x
Breaking News
More () »

Tyler's Leading Local News: Weather, Traffic, Sports and more | Tyler, Texas | CBS19.tv

Former Smith County assistant district attorney killed in fiery wrong-way crash with alleged drunken driver

Police said the driver was going the wrong way on westbound Interstate 30 at the time of the three-vehicle crash.
Credit: State of Texas Judicial Branch/Hunt County Jail
(L) Victim - Justice David L. Bridges; (R) Suspect - Megan Smith

Updated at 4 p.m. to add statements from the justice's colleagues. 

A justice of Texas' Fifth District Court of Appeals was killed in a crash Saturday night in Royse City, police said. 

The crash happened around 9:30 p.m. on westbound Interstate 30 near FM 2642 and involved three vehicles, according to police. 

Police say Megan E. Smith, a 32-year-old from Royse City, was driving the wrong way in the westbound lanes of the highway when she hit two other vehicles. 

One vehicle she allegedly hit was driven by Justice David L. Bridges of Rockwall, according to police. His vehicle caught fire "as a result of the collision," and he died at the scene. 

Police said the driver of the second vehicle Smith is accused of hitting was not hurt in the crash. 

Smith was taken to a local hospital with minor injuries and then was arrested upon her release on a charge of intoxication manslaughter, a second-degree felony, police said. 

Credit: Hunt County
Mugshot of 32-year-old Megan E. Smith of Royse City

She was booked into the Hunt County jail. 

Police did not provide any additional details about the other drivers or vehicles involved in the crash. 

The investigation into the crash is ongoing, police say. 

Bridges was born in Fort Worth in 1955, his bio on the State of Texas Judicial Branch's website says. 

He attended Texas Tech School of Law and went on to be an assistant district attorney in Smith and Upshur counties before he was elected to the Fifth District Court of Appeals in 1996, according to the bio.

An Army veteran, Bridges also worked with the State Bar of Texas before he was elected justice. 

The Fifth District Court of Appeals is based in Dallas and serves Collin, Dallas, Grayson, Hunt, Kaufman and Rockwall counties. 

"The judiciary is shocked by this news. This is a very sad day at the George Allen Courthouse and a real loss for the legal community," Judge Craig Smith said in a statement. "Justice Bridges was a good man, a fine jurist and a person whose contributions to public service should be commended and remembered."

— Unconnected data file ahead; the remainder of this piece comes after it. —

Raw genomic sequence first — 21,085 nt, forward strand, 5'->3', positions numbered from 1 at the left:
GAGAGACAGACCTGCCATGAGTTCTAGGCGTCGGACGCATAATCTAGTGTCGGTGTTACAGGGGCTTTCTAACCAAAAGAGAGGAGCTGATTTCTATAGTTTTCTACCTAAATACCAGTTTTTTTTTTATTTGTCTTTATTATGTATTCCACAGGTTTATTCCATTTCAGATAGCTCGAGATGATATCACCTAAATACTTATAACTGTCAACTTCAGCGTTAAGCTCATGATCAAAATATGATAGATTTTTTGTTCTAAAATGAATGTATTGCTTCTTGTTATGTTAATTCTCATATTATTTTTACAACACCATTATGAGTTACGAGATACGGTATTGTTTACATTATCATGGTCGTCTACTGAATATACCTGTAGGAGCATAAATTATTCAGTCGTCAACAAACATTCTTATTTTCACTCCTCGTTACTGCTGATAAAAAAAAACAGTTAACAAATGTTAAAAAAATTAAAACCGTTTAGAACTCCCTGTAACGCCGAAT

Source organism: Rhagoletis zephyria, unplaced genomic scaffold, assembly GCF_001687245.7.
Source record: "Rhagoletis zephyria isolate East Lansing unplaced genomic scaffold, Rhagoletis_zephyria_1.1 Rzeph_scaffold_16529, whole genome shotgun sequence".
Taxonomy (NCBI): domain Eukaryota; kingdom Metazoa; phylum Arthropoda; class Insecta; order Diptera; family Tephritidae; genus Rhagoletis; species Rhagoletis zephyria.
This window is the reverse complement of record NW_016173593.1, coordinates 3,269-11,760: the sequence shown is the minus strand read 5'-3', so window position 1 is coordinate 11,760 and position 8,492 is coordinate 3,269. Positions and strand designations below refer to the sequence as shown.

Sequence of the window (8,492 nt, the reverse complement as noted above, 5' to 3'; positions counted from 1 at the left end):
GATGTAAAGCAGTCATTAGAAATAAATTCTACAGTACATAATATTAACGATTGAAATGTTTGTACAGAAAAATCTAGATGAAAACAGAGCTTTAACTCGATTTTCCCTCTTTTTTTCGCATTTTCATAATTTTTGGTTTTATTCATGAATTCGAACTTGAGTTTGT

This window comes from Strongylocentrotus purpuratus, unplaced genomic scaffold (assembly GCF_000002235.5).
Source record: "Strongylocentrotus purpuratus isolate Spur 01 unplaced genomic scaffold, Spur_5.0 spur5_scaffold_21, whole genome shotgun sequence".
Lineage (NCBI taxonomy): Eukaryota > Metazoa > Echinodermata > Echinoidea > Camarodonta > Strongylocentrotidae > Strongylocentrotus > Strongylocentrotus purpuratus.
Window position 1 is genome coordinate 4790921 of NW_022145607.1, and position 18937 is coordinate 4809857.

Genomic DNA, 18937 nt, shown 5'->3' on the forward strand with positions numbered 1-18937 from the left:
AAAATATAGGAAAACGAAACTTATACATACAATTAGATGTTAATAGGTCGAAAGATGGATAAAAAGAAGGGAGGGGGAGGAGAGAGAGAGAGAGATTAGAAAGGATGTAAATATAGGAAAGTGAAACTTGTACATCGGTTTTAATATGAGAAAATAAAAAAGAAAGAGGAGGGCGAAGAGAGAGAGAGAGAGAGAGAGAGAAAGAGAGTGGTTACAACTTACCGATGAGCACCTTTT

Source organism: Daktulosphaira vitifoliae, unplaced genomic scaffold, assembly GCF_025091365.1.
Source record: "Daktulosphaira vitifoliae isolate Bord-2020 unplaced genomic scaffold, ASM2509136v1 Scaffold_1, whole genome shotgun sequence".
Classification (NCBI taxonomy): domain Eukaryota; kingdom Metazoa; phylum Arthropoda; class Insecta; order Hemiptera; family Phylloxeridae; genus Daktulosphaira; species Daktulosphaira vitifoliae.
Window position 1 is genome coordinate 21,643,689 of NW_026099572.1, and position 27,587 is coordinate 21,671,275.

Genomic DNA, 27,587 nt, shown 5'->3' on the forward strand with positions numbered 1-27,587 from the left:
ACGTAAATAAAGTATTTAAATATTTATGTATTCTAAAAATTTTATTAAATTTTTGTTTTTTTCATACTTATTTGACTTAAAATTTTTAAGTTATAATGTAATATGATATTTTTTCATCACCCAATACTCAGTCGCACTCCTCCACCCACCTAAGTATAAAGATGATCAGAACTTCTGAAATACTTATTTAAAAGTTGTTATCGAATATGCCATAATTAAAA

The Dallas County Republican Party issued a statement Sunday afternoon, saying the group was "heartbroken" by the loss. Per Dallas County Republican Party Chairman Rodney Anderson:

“Justice Bridges has served our Country throughout his entire life. He served in the United States Army, as an Assistant District Attorney, and then as Justice of the Fifth District Court of Appeals. His life was an example that we should all strive to follow.

“Justice Bridges was tragically taken from us, from his family, by the careless actions of a drunk driver. Our thoughts and prayers are with his family and friends during this time. His passing is a loss to our country and to the citizens of Dallas.” 

The group also said Bridges would "forever be remembered." 

The Dallas County Democratic Party issued a statement as well to express their condolences, combined with a number of the justice's colleagues on the Fifth District.

"Justice Bridges was someone who was greatly respected by the legal community, and he had established a reputation for collegiality, collaboration with fellow Justices, and genuine love of the law. The Democratic Party extends its deepest condolences to Justice Bridges' family at this time," said Carol Donovan, the party's chair.

Below are a number of statements from Bridges' fellow justices:

Chief Justice Robert Burns: "The Fifth District Court of Appeals family is devastated by the terrible tragedy and loss of our esteemed colleague."

Justice Robbie Partida-Kipness: "May God bless Justice Bridges' entire family during this heartbreaking time. We cannot believe this tragic news," 

Justice Erin Nowell: “I am grateful that I had the chance to work with Justice Bridges. He was compassionate and generous. We will miss him.”

Justice Ken Molberg: "It is at times like these that we realize how fragile life is. Justice Bridges was a fine public servant. We hold his family in our prayers."

More on WFAA: